College bound? Don’t forget this
The “to-do” list for your college-bound freshman may seem endless, but there is one very important item you may want to include that could save your teen’s life: the Serogroup B meningitis vaccination.
“Meningococcal disease (one type of bacterial meningitis) has a quick onset and a quick demise,” said Leif Norenberg, MD, a Cape Cod Hospital pediatrician. “You have to get medical attention pretty fast to survive (approximately 10 percent of these patients die) and even at that, there’s no guarantee you will fully recover.”
In 2015, there were approximately 375 cases of meningococcal disease in the United States and, while the numbers are declining overall, the Centers for Disease Control and Prevention (CDC) does note there have been outbreaks of Serogroup B meningitis on college campuses over the past several years.
The disease is caused by Neisseria meningitidis, a bacterium that infects the protective membranes (meninges) of the brain and spinal cord, causing them to become inflamed. Hearing loss, brain damage, kidney damage, loss of limbs are some of the possible effects of the disease, according to the CDC.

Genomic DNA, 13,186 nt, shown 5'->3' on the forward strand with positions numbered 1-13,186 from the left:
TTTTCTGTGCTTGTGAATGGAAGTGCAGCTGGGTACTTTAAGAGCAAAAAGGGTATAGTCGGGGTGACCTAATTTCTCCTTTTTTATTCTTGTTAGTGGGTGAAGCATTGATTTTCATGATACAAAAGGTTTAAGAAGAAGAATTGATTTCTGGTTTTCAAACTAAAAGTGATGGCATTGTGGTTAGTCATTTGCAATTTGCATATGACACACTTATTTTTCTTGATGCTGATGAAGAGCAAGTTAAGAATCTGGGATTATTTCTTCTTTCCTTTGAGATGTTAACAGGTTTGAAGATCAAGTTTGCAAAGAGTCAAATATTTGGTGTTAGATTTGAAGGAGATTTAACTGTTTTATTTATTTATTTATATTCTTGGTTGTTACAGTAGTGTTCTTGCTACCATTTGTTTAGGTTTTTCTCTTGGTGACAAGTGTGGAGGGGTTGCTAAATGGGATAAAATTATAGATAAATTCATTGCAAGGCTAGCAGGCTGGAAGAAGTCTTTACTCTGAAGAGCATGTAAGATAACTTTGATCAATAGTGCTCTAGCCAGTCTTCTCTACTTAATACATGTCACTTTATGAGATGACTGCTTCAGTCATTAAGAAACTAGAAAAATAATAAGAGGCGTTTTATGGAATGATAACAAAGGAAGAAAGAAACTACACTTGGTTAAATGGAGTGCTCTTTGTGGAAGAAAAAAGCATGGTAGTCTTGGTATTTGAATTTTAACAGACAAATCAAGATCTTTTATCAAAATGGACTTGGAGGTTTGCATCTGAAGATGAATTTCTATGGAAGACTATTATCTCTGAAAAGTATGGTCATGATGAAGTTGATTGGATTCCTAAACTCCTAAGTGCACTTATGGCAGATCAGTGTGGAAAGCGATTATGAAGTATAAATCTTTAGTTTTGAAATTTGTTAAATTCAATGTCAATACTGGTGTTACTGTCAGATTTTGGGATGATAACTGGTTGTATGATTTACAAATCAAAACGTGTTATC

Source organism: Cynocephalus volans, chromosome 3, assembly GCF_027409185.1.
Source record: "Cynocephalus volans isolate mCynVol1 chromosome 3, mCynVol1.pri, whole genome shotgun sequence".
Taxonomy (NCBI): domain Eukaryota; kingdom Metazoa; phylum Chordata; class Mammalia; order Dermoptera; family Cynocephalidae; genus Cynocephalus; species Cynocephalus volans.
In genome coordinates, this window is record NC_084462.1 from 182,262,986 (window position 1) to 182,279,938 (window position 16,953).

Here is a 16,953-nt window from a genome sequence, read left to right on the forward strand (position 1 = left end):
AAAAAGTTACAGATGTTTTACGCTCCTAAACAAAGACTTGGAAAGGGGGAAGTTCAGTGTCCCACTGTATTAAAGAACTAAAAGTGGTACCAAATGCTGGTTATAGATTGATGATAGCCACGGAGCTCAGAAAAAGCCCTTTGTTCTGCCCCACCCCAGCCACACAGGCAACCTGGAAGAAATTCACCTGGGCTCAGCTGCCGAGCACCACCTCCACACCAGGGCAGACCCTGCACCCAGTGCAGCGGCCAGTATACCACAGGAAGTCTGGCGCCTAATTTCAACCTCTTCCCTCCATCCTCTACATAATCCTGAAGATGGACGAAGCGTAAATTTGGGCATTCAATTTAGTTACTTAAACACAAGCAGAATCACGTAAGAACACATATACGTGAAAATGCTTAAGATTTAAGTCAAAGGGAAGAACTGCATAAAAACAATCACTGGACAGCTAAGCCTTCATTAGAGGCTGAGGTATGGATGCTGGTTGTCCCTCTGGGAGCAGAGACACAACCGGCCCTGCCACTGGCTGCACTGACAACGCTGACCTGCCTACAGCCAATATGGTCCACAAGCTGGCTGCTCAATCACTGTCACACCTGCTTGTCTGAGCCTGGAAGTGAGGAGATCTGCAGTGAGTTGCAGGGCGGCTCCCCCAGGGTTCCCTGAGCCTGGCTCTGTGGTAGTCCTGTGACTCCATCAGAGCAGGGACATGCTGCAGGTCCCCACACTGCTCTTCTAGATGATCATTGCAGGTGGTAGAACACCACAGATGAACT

It spreads through close contact, including kissing, coughing, sharing of water bottles or other drink containers, and living in close contact with others, such as in a dormitory.
The symptoms of meningococcal disease, according to Dr. Norenberg and the CDC, include:
- Stiff neck
- Photophobia (eyes are more sensitive to light)
- Petechial rash (tiny, red, pinpoint spots)
Types of bacteria
According to the CDC, there are 12 types of Neisseria meningitidis bacteria and they are identified by the subgroups such as A, B, C, W and Y. The original meningococcal vaccines (Menactra and Menveo) cover subgroups A,C, W, Y, and are usually given at age 11 and then again at 16-18.
While your teen would be covered if subgroups C or Y caused the outbreak, they would not be covered for subgroup B unless they’ve received what is known as the Serogroup B vaccine.
There are two Serogroup B vaccines:
- Bexsero: two doses given one month apart.
- Trumenba: three doses, including an initial dose, a second dose two months later and third dose after six months.
There are no current plans to try to combine these different vaccines, according to Dr. Norenberg.
“We chose Bexsero in our practice because we can give two doses one month or more apart the summer before starting college,” said Dr. Norenberg. “It’s pretty easy to get the two doses in and that way they are covered and the immunity from this vaccine should last through college and even graduate school.”
The vaccine is given in the upper arm and can cause some pain and discomfort at the site of the injection, according to Dr. Norenberg.
“It’s a small price to pay to get really good coverage against Serotype B meningitis,” he said.